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Getting Started with Drone Photography

Welcome to our new segment of Clicke Bait called Clicke Teaching Clicke, where as the name suggests, we’ll feature informational articles by members of the Clicke for members of the Clicke. Send us an email if you’re interested in writing for us or have a topic you’d like to suggest!


Getting started with drone photography

By Nakiesa Tajrishi


I remember the first time I thought about buying a drone. I was looking at a friend's drone photograph, thinking how cool it would be if I could do that, too. But that thought was followed shortly by a much more pressing thought — how would I even fly this thing?


Drone photo self portrait, by Nakiesa

I did have a few hours of video gaming under my belt, but I never seemed to master using both controllers simultaneously. I knew if there was a drone out there for me, it needed to be user friendly.

If your curiosity already led you to Google, then you probably discovered, as I did, that there were infinitely more options than I had anticipated.


There are drones of all shapes, sizes, price points, and purposes. Some of them have a UX remote where you see what is happening; some of them just have a remote.


Some factors to consider in your purchase:

  • They range in price

  • Total distance you can fly

  • Fly time per battery

  • Megapixels & quality of the camera

  • User friendliness (i.e. how easy it is to fly your first time)

  • GPS capability

  • How well it will survive a crash

  • How long it takes to charge the battery

I wrote this article to walk you through my process in hopes that it will (a) help you decide if you want a drone; and (b) streamline your process of finding the right drone for you.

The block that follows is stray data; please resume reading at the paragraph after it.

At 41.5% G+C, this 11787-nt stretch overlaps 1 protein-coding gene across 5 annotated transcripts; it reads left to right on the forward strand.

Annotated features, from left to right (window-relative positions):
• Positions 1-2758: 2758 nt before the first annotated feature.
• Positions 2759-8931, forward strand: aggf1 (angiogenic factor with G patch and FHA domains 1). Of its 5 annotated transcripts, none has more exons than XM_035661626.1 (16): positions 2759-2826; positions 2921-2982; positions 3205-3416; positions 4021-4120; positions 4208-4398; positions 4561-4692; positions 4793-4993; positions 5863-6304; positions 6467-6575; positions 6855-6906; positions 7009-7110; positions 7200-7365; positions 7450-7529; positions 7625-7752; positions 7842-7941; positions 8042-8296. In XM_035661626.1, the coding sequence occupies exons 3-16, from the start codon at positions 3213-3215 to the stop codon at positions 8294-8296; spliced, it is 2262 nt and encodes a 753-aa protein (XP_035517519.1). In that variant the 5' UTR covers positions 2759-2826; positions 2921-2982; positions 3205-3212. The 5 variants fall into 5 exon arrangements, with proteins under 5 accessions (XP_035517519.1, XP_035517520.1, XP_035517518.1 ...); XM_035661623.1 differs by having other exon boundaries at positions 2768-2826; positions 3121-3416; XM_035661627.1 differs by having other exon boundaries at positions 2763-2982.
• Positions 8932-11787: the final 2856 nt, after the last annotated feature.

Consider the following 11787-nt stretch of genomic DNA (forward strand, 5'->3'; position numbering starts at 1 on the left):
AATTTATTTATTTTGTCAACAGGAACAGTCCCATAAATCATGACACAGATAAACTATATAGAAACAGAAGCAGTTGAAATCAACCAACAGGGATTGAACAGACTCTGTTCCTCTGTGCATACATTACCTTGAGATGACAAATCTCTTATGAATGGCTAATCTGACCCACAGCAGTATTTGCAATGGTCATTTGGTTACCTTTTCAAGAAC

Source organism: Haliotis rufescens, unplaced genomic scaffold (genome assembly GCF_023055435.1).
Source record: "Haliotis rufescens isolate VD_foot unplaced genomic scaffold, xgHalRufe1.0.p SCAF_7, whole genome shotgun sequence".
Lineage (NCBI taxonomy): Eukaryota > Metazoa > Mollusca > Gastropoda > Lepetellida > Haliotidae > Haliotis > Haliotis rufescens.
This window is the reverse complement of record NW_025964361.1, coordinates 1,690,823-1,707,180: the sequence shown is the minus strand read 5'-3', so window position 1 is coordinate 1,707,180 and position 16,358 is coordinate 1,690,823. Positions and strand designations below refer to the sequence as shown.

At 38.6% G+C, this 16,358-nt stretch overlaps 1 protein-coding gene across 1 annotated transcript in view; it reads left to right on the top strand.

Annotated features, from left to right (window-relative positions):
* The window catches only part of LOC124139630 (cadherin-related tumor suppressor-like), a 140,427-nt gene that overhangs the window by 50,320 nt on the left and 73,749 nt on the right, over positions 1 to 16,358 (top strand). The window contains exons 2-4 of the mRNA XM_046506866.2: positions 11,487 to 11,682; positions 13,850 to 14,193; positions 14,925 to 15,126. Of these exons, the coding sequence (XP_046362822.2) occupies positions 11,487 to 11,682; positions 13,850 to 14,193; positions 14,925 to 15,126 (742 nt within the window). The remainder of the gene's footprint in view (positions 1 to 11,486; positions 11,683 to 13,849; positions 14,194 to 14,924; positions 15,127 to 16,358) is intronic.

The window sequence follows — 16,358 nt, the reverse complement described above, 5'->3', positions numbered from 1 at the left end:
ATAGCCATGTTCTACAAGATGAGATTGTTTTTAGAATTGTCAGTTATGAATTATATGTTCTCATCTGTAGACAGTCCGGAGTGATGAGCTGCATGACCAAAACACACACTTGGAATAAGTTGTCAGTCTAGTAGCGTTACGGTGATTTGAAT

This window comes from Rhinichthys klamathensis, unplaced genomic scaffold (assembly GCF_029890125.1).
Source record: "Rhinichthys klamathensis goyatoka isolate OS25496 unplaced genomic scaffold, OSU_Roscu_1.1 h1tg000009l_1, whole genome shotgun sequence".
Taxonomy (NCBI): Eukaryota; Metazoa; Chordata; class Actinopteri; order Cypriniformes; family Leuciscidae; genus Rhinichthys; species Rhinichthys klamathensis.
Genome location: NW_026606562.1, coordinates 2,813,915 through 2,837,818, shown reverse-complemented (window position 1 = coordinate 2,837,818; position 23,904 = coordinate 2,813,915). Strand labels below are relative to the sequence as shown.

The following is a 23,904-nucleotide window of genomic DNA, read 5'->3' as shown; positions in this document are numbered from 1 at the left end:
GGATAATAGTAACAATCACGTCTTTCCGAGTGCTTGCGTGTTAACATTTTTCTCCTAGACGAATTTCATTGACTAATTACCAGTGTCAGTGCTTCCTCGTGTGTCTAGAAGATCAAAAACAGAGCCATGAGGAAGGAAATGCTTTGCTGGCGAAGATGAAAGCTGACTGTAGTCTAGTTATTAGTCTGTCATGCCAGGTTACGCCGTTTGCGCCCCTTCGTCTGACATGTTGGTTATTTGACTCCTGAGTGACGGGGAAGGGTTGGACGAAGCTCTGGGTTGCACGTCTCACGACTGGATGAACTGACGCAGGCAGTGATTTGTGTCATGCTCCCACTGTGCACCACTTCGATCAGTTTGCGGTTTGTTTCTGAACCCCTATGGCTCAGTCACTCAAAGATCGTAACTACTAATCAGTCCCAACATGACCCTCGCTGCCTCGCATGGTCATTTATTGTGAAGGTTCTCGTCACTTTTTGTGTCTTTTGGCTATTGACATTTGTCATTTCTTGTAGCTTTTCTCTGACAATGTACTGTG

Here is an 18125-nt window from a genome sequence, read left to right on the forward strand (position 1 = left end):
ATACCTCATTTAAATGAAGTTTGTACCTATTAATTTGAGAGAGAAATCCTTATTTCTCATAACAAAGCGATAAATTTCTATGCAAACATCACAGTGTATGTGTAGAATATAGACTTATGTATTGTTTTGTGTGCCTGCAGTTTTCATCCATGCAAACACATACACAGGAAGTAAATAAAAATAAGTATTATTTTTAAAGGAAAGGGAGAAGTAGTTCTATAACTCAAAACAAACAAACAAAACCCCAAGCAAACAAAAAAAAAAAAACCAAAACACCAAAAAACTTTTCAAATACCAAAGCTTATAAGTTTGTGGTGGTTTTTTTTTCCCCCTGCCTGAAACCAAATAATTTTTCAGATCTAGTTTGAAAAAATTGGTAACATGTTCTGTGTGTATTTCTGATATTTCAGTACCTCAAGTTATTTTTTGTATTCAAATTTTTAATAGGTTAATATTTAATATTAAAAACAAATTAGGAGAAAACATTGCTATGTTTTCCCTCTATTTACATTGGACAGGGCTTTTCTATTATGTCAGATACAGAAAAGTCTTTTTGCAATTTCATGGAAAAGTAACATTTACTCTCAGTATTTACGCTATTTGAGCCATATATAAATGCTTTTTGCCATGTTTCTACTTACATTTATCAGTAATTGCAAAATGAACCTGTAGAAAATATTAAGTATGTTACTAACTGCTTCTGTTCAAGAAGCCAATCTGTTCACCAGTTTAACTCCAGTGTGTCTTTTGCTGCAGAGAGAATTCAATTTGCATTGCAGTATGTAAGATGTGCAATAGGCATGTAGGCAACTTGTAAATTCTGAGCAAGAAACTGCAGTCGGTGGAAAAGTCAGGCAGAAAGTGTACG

Drone self portrait captured in West Palm Beach, FL

Luckily, it was close to Christmas when I was considering getting a drone, and I had the opportunity to give my father a drone as a Christmas present (that I could also conveniently test out).


If you have the funds and opportunity to purchase a mid-priced drone first, that can be a good starting point from which you could go up or down depending on your needs and budget.

I started with a reasonably priced drone on Amazon that had decent reviews. Primarily, I was focused on something that would survive crashing, something that wasn't too hard to figure out how to fly (re: note on crashing!), and something that wasn't too expensive, but not too cheap either.


The drone I went with cost around $300 and came with fifteen minutes of flight time per battery charge. In my head, all of this sounded reasonable. Christmas Day came, and my dad opened his present. He was definitely interested — it was kinda hard not to be! — the photo on the box looked super cool and promising.

The mid-priced drone proved to be a fun toy, and the thrill of seeing it fly in the air was definitely exciting, but as a photographer, it wasn’t going to cut it for me.


As first-time drone operators, some of the kinks we ran into (with the $300 model) that you should be aware of too were:

  • Even at a medium price point, your drone may require some DIY

Luckily, my dad is an electrical engineer, so a trip to his toolkit fixed the faulty connector on our drone. For those of you who don’t have electrical engineers handy, it might be worthwhile to get something more ready-made.

  • If you’ve never done this before, you’re going to crash a lot...which can be frustrating

We launched the drone at my cousin's farm, with plenty of open space and as few trees as possible, and I’d suggest you find as open of a space as possible.

  • The fact that our drone was constructed with a light and flexible frame was a sort of double-edged sword